Lloyds Bank ends cost-of-living salary increases

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LLOYDS BANK told its staff yesterday that it is scrapping cost-of-living pay increases indefinitely following National Westminster Bank's announcement last week of an inflation pay freeze for 1993.

Lloyds will replace across-the-board rises with individual increases based on staff performance and bank profitability.

The bank's move raises the spectre of further industrial action in the banking sector. TSB staff held a one-day strike on 8 January over job cuts and Bifu, the Banking, Insurance and Finance Union, is consulting its 22,000 members in NatWest over the pay freeze announced last week.

Union leaders yesterday branded the Lloyds permanent freeze on basic pay 'absurd'.

Leif Mills, of Bifu, said last night: 'Lloyds staff we have spoken to are absolutely horrifed. This is worse than Victorian - it's positively medieval. People in banks now have frozen pay and total job insecurity.'

With the NatWest pay freeze and the Government's own 1.5 per cent limit for the public sector, Mr Mills called Lloyds' move 'the brazen face of an incomes policy'.

According to Income Data Services, 19 per cent of UK manufacturers imposed pay freezes for the year starting last August. Lloyds has gone further than other banks and many manufacturing employers by ruling out across-the-board increases in future years.

Brian Pitman, Lloyds' chief executive, wrote to all 40,000 UK staff this week saying that blanket increases had been 'designed to operate in an inflationary environment' that no longer applied.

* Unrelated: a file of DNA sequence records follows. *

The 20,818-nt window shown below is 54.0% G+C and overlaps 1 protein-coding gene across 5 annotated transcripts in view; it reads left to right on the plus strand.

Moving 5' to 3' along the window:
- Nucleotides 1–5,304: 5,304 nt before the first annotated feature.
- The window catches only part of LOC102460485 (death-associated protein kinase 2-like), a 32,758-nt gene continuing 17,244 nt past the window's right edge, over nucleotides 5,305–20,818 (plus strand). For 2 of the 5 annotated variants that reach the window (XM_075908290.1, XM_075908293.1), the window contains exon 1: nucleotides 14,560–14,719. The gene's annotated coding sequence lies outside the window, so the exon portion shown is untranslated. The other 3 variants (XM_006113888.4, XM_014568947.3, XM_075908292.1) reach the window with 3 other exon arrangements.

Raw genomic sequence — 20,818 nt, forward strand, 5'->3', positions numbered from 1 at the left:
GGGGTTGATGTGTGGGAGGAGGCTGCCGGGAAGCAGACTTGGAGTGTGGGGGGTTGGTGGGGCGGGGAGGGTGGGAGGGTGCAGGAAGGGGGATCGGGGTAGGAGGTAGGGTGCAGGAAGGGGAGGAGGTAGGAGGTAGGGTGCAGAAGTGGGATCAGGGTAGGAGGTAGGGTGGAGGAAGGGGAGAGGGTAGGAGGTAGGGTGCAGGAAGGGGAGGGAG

Staff would now receive pay rises based on their own personal performance, that of their particular division and the bank itself.

Lloyds is introducing these once-a-year rises 'to remain competitive and motivate people', a spokeswoman said.

She added: 'We have wanted to move on to more performance-related pay for a long time. This is the year we are going to do it.'

Incentive bonuses would make up 5 per cent of Lloyds' salary bill for 1993, she said. 'The majority of staff will get performance-related increases. Some won't'

Barclays Bank is meeting with Bifu negotiators today to discuss pay for 1993.

Midland, now owned by HSBC, does not decide on pay until June, while Royal Bank of Scotland and Bank of Scotland hold their pay negotiations in April and May.

TSB is meeting Bifu negotiators at the conciliation service Acas today in an effort to head off a repeat of the 8 January strike scheduled for this Friday. Bifu is fighting 1,000 job cuts planned by TSB on top of 5,000 already lost through restructuring.